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Tails of a bovine midwife-Maurenne's Cow/Calf Stories
Calving and Feeding
Given I was in my second trimester of my fourth pregnancy, I was going to try just about anything to reserve my energy stores. Pukey and tired most of the time, I was a desperate woman. I had heard from a fellow Hereford cattle rancher near Abilene, KS through my midwife friend Cheryl that feeding your cows in the late evening could influence the calves to be born during the day. After a little research, I would there was actually some science behind Dave's claims.
According to a report from the Michigan State University Extension website, the time of day your cow herd is fed during calving season has been shown to influence when calves are born. The data indicate that cows fed at night are more apt to calve during daylight hours when they can be observed closely. Gus Konefal, a Hereford breeder in Manitoba, was the first to recommend this feeding strategy. Consequently, it has been called the Konefal Method of daytime calving.
This system involves feeding twice daily, once at 11:00 a.m. to 12 noon and again at 9:30 p.m. to 10:00 p.m. This regimen starts about one month before the first calf is born and continues throughout the calving season. By following this feeding program, Konefal reported that 80 percent of his cows calved between 7:00 a.m. and 7:00 p.m. Similar results were obtained in a study at Iowa State University.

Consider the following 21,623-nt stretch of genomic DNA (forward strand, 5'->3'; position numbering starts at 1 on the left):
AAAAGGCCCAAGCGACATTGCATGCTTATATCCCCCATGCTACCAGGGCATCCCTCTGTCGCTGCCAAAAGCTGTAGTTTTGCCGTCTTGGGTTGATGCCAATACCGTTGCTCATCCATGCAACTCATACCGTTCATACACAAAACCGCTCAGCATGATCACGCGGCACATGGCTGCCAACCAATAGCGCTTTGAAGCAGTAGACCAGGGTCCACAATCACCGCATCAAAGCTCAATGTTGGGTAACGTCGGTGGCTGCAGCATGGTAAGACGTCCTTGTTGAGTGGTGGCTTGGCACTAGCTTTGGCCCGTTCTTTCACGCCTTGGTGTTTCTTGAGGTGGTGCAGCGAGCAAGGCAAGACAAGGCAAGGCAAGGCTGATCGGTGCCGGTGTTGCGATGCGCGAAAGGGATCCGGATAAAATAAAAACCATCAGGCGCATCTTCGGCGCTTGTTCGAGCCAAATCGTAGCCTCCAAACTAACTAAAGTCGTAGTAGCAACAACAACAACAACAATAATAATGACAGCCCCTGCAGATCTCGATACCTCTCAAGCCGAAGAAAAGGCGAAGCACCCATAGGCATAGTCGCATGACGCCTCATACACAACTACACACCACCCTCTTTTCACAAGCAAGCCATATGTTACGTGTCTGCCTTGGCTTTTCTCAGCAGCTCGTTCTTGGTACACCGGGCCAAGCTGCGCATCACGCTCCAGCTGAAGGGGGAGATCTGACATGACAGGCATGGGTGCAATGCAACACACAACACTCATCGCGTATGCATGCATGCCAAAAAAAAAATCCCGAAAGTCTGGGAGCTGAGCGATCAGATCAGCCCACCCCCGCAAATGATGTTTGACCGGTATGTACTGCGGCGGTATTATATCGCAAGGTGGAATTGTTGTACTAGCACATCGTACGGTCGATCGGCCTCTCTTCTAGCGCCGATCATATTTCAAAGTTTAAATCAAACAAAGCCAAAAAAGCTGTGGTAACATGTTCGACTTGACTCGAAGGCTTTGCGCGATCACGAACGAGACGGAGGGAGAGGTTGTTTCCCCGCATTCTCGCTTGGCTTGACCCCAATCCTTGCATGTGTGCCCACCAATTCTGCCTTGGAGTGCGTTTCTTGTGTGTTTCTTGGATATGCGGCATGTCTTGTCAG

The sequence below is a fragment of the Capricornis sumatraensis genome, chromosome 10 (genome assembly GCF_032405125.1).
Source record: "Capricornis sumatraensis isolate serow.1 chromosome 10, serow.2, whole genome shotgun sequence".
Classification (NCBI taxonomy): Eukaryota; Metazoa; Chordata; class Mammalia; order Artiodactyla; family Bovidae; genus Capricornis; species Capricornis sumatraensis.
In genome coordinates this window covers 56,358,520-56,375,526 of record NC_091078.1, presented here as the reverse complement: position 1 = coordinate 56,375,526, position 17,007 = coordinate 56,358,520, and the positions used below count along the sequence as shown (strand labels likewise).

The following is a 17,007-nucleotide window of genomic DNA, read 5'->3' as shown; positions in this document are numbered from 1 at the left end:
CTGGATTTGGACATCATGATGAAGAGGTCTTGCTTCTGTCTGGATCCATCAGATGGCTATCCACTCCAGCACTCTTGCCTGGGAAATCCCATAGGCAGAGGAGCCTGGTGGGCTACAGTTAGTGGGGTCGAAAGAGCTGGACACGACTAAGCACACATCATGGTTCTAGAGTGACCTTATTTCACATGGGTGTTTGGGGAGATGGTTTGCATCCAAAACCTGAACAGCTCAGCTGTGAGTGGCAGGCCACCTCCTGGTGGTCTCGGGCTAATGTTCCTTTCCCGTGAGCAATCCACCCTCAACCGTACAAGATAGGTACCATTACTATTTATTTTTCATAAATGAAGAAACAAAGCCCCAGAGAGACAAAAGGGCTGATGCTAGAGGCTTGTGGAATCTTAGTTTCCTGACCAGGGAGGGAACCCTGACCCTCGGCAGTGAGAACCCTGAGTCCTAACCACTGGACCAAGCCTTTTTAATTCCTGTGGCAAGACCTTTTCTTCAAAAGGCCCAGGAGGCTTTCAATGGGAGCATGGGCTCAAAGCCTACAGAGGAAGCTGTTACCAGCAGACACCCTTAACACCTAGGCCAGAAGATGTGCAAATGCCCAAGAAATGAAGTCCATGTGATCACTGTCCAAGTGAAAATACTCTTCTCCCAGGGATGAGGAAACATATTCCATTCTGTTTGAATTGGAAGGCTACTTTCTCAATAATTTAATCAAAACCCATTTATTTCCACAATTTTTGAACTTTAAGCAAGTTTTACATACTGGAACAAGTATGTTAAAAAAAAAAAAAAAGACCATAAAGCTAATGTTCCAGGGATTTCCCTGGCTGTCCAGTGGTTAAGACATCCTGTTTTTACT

These two studies prompted Miles City researchers to conduct a three-year study on feeding time. Their results were not as dramatic as those of the earlier studies. Nevertheless, the percentage of cows calving between 10:00 p.m. and 6:00 a.m. was consistently 10 to 20 percent lower for the late-fed than for the early-fed cows. Similar research conducted at the Brandon Research Station showed a 13.5 percent reduction in cows calving between midnight and 7:00 a.m.
Well, I couldn't get Carl to jump on the bandwagon to try this method and bless his heart, he would stay up until all hours of the night while the cows labored, letting me sleep until he felt he needed my assistance. He was more of a bovine midwife than I was! The latest we helped at a calving was 2am and it was a large calf that had to be pulled. I wonder if I can convince him this year?
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